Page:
Attention Employers: Three New California Employment Bills Signed Into Law

California Mandates Paid Sick Law

Until now, California law did not require employers to give employees time off when they or their family members got sick. Assembly Bill 1522, signed into law by Governor Jerry Brown on September 9, 2014, mandates employers give employees paid sick leave.

Employers must provide all employees, including non-exempt, exempt, part-time and temporary employees, sick leave for the diagnosis, care, or treatment of an existing health condition of, or preventive care for, employees and/or employees’ family members (child, parent, spouse, registered domestic partner, grandparent, grandchild, or sibling).

Employers must provide a minimum of three days or 24 hours of paid sick days to employees, which they can give either in bulk at the beginning of the year or through an accrual process. For employers who choose to provide sick days through the accrual process, employees will accrue at a rate of no less than one hour of paid sick leave for every 30 hours worked.

Accrual and use of paid sick leave begins on July 1, 2015.

Discrimination and Sexual Harassment Protection for Interns and Volunteers

Governor Brown also signed AB 1443, which amends the Fair Employment and Housing Act (FEHA) to provide sexual harassment and discrimination protections to unpaid interns and volunteers. Previously, neither state nor federal laws provided unpaid interns and volunteers with rights and remedies regarding workplace harassment and discrimination because of their “non-employee” status. The law goes into effect on January 1, 2015.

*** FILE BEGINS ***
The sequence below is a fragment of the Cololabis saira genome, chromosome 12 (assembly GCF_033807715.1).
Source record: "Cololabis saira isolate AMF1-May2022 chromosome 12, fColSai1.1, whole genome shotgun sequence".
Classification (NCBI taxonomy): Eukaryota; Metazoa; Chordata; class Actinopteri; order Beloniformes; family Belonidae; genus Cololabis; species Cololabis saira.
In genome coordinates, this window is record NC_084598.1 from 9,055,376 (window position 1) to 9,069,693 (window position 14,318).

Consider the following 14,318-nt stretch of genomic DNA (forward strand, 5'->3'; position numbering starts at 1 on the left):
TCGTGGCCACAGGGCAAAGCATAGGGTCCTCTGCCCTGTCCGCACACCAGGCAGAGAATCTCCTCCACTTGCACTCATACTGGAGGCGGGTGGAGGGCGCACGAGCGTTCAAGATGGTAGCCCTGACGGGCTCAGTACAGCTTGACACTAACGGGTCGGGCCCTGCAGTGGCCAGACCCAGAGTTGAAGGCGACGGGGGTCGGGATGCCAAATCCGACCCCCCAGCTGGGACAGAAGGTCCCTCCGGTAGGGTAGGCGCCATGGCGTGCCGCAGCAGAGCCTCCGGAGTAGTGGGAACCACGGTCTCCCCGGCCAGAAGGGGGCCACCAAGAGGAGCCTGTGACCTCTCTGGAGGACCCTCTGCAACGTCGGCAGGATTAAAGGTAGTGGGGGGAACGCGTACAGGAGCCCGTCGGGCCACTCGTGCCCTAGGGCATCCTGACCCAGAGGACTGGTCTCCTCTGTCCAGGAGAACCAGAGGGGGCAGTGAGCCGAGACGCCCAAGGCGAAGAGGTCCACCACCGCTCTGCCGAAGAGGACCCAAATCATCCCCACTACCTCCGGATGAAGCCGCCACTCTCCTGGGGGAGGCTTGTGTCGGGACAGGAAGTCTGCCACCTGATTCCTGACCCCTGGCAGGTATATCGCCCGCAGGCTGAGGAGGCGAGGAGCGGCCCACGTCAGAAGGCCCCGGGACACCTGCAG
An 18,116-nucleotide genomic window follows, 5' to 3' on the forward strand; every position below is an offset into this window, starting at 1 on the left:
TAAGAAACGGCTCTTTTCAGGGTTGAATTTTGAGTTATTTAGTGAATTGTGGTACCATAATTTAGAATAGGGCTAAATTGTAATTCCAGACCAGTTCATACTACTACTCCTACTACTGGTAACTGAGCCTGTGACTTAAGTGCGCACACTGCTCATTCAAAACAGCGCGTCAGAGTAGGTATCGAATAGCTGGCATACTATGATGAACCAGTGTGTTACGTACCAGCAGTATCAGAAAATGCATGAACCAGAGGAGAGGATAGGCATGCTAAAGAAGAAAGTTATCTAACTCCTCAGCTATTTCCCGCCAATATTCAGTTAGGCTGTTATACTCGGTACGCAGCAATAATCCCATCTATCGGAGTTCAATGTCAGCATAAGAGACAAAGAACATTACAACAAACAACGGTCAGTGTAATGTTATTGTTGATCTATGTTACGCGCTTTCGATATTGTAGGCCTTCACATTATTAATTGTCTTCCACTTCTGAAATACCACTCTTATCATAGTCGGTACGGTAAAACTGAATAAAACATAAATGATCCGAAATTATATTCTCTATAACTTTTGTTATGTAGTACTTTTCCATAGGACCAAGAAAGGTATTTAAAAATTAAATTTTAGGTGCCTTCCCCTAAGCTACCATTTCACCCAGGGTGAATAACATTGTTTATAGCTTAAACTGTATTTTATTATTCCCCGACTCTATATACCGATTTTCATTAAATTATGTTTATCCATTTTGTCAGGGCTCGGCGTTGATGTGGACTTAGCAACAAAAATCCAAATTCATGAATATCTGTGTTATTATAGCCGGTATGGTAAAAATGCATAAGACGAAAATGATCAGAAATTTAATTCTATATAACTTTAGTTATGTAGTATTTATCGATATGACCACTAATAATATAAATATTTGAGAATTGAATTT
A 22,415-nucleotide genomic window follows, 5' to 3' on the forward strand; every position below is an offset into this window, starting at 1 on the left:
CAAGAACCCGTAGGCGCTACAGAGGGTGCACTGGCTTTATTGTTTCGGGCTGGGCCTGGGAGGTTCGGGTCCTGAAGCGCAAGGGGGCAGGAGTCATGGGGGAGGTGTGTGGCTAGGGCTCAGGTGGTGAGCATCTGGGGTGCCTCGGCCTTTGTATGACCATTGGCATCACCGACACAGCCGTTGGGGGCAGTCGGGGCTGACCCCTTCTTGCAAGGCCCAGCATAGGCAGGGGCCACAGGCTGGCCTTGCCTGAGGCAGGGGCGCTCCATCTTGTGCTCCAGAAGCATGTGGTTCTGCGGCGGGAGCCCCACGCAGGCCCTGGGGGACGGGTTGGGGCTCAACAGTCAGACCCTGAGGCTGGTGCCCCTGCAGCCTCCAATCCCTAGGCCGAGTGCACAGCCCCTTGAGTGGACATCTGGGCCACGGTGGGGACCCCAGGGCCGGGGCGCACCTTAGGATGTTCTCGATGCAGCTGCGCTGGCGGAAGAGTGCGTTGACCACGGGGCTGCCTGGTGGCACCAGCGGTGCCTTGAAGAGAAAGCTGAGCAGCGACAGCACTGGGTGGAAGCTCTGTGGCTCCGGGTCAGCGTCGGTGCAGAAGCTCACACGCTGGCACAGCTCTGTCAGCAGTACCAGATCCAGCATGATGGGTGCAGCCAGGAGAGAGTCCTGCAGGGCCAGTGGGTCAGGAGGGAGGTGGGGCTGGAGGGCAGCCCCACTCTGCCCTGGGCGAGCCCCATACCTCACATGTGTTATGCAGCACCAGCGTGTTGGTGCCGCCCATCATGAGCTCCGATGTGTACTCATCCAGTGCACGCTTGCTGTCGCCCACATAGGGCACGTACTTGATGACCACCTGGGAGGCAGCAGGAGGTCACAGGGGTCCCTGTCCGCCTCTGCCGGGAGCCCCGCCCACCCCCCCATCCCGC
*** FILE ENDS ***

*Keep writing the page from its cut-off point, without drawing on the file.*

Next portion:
Sexual Harassment Education and Training Now to Include Information on Prevention of “Abusive Conduct”

AB 2053, signed into law by Governor Brown, mandates that the two-hour required sexual harassment education and training of supervisory employees every two years at companies with 50 or more employees must now include a component on the prevention of abusive conduct. “Abusive conduct” is defined as “ conduct of an employer or employee in the workplace, with malice, that a reasonable person would find hostile, offensive, and unrelated to an employer’s legitimate business interests” and includes “repeated infliction of verbal abuse, such as the use of derogatory remarks, insults, and epithets, verbal or physical conduct that a reasonable person would find threatening, intimidating, or humiliating, or the gratuitous sabotage or undermining of a person’s work performance.”

Featured Posts
Recent Posts
Search By Tags
  • LinkedIn Social Icon
  • Facebook Social Icon

Address

7 W. 41st Ave - #424

San Mateo, CA 94403

Phone

408/406-8208

Email

shivani@sutaria-law.com

Subscribe to our e-newsletter here

Disclaimer: The information on this website, and the information contained in any link, is for general informational purposes only and is not a substitute for legal advice and may not be applicable to your particular fact situation. Nothing provided in this website should be considered legal advice or legal opinion. Please consult with a qualified attorney regarding your specific needs before taking action on any legal matter. This website and/or the transmission and receipt of material via this website does not create an attorney-client relationship or ensure confidentiality. Besides the photo of Shivani Sutaria, any other persons depicted in a photo are actors or models and not clients or employees of the firm.